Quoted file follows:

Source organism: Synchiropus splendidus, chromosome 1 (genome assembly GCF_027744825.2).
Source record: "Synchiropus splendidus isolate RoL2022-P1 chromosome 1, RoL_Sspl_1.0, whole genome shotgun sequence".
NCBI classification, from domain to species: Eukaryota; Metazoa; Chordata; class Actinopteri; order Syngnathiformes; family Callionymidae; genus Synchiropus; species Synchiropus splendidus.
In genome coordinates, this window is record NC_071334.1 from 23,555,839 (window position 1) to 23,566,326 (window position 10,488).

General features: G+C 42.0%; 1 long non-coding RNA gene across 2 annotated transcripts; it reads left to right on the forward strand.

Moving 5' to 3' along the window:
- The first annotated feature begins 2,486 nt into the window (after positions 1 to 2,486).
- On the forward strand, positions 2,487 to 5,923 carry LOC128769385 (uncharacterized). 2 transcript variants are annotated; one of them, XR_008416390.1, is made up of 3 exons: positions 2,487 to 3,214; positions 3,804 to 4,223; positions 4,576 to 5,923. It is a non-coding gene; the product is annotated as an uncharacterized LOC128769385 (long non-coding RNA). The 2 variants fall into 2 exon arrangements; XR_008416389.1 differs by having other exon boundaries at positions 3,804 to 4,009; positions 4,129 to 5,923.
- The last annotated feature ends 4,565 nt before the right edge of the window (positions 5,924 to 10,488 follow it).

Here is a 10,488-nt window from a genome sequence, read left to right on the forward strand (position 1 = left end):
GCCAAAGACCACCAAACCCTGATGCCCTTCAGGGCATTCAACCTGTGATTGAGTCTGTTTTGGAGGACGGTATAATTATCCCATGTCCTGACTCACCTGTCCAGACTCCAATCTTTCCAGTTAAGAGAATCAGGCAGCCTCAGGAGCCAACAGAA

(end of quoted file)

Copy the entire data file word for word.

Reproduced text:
Source organism: Synchiropus splendidus, chromosome 1 (genome assembly GCF_027744825.2).
Source record: "Synchiropus splendidus isolate RoL2022-P1 chromosome 1, RoL_Sspl_1.0, whole genome shotgun sequence".
NCBI classification, from domain to species: Eukaryota; Metazoa; Chordata; class Actinopteri; order Syngnathiformes; family Callionymidae; genus Synchiropus; species Synchiropus splendidus.
In genome coordinates, this window is record NC_071334.1 from 23,555,839 (window position 1) to 23,566,326 (window position 10,488).

General features: G+C 42.0%; 1 long non-coding RNA gene across 2 annotated transcripts; it reads left to right on the forward strand.

Moving 5' to 3' along the window:
- The first annotated feature begins 2,486 nt into the window (after positions 1 to 2,486).
- On the forward strand, positions 2,487 to 5,923 carry LOC128769385 (uncharacterized). 2 transcript variants are annotated; one of them, XR_008416390.1, is made up of 3 exons: positions 2,487 to 3,214; positions 3,804 to 4,223; positions 4,576 to 5,923. It is a non-coding gene; the product is annotated as an uncharacterized LOC128769385 (long non-coding RNA). The 2 variants fall into 2 exon arrangements; XR_008416389.1 differs by having other exon boundaries at positions 3,804 to 4,009; positions 4,129 to 5,923.
- The last annotated feature ends 4,565 nt before the right edge of the window (positions 5,924 to 10,488 follow it).

Here is a 10,488-nt window from a genome sequence, read left to right on the forward strand (position 1 = left end):
GCCAAAGACCACCAAACCCTGATGCCCTTCAGGGCATTCAACCTGTGATTGAGTCTGTTTTGGAGGACGGTATAATTATCCCATGTCCTGACTCACCTGTCCAGACTCCAATCTTTCCAGTTAAGAGAATCAGGCAGCCTCAGGAGCCAACAGAA